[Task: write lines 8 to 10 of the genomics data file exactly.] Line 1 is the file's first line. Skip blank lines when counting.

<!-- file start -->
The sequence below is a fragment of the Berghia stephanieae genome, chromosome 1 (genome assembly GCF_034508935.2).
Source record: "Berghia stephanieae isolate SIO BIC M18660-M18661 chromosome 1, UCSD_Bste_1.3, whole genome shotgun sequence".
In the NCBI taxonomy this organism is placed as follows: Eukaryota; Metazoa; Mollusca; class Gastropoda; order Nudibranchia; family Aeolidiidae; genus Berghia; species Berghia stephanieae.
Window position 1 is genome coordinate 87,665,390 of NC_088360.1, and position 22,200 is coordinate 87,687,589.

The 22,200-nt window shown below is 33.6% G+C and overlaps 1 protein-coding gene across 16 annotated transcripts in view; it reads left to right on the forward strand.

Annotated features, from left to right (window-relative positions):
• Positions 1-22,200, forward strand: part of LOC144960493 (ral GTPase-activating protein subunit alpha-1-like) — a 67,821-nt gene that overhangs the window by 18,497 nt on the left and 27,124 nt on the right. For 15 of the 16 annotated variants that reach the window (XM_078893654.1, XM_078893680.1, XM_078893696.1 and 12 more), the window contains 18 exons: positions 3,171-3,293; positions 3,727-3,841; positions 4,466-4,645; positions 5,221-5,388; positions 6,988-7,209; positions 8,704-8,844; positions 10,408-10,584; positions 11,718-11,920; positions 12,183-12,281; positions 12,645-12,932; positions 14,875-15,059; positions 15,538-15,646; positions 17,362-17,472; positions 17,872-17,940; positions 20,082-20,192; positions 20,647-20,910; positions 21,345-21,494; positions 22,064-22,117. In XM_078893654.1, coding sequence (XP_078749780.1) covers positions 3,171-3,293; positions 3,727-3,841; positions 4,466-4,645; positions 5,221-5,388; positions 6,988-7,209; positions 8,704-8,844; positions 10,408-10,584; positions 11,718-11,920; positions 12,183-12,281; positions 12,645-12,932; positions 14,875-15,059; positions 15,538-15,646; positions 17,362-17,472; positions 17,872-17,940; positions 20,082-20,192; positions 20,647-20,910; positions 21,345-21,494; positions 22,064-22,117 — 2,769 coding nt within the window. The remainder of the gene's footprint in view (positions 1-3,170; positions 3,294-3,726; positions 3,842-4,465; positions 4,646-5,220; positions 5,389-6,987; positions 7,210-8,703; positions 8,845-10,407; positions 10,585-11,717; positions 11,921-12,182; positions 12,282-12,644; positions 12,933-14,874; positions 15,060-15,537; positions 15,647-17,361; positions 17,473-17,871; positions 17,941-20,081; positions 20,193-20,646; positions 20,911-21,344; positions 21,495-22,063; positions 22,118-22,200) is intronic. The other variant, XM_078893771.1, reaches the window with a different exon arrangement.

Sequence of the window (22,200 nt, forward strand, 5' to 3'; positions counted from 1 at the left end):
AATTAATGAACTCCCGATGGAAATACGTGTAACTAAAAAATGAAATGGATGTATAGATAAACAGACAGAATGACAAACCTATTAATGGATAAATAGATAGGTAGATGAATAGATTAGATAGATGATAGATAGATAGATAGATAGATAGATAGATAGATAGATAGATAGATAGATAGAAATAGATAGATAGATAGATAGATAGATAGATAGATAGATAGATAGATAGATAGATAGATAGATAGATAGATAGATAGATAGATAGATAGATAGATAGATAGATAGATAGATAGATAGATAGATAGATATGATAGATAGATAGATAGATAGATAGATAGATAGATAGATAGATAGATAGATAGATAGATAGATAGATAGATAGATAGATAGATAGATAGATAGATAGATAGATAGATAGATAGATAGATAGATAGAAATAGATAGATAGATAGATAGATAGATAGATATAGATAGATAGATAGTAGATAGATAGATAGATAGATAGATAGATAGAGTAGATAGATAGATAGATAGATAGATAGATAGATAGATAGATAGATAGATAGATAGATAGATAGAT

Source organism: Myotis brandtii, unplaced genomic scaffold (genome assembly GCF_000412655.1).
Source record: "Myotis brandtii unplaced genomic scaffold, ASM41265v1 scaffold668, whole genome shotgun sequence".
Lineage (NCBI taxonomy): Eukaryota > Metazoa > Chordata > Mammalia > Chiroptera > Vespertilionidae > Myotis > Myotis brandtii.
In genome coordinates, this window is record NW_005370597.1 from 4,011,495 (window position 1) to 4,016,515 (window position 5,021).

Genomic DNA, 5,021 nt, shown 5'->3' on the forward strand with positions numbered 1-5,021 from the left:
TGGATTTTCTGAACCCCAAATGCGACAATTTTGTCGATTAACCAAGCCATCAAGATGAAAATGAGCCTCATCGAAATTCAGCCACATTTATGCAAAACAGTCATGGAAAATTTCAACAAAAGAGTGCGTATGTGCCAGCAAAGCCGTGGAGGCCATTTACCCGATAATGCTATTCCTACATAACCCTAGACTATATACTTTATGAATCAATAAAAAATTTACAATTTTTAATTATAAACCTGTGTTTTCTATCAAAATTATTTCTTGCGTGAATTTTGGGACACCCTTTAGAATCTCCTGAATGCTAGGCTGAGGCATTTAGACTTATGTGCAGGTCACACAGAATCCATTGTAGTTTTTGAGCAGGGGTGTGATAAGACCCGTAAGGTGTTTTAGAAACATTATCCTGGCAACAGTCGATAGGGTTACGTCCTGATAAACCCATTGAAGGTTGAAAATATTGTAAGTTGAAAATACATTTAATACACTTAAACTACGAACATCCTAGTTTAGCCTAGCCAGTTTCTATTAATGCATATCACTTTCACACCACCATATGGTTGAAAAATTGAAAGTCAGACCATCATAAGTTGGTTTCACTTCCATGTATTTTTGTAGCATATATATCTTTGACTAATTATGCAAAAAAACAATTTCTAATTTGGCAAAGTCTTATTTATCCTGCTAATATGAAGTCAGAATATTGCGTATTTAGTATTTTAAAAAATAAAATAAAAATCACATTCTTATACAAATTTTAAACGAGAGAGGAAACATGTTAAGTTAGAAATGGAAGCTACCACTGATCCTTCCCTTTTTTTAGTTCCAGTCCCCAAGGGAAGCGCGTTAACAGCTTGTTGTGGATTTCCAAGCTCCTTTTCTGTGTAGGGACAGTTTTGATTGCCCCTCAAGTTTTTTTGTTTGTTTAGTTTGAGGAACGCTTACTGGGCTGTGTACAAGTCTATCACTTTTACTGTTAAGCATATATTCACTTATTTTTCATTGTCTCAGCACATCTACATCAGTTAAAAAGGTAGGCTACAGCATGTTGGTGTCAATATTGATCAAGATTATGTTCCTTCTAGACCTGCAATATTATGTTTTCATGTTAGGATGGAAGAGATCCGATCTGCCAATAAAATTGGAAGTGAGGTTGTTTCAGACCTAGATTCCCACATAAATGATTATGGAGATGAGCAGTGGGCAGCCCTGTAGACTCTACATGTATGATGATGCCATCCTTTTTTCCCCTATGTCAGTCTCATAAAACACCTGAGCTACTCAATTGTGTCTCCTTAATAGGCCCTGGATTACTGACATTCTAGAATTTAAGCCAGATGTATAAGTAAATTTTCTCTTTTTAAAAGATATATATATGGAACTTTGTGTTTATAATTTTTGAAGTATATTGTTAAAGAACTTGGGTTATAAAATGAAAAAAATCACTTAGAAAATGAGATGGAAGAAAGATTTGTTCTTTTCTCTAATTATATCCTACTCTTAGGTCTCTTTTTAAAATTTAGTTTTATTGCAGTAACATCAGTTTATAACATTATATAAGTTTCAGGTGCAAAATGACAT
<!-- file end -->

Sequence of the window (22,200 nt, forward strand, 5' to 3'; positions counted from 1 at the left end):
AATTAATGAACTCCCGATGGAAATACGTGTAACTAAAAAATGAAATGGATGTATAGATAAACAGACAGAATGACAAACCTATTAATGGATAAATAGATAGGTAGATGAATAGATTAGATAGATGATAGATAGATAGATAGATAGATAGATAGATAGATAGATAGATAGATAGATAGAAATAGATAGATAGATAGATAGATAGATAGATAGATAGATAGATAGATAGATAGATAGATAGATAGATAGATAGATAGATAGATAGATAGATAGATAGATAGATAGATAGATAGATAGATAGATAGATATGATAGATAGATAGATAGATAGATAGATAGATAGATAGATAGATAGATAGATAGATAGATAGATAGATAGATAGATAGATAGATAGATAGATAGATAGATAGATAGATAGATAGATAGATAGATAGAAATAGATAGATAGATAGATAGATAGATAGATATAGATAGATAGATAGTAGATAGATAGATAGATAGATAGATAGATAGAGTAGATAGATAGATAGATAGATAGATAGATAGATAGATAGATAGATAGATAGATAGATAGATAGAT

Source organism: Myotis brandtii, unplaced genomic scaffold (genome assembly GCF_000412655.1).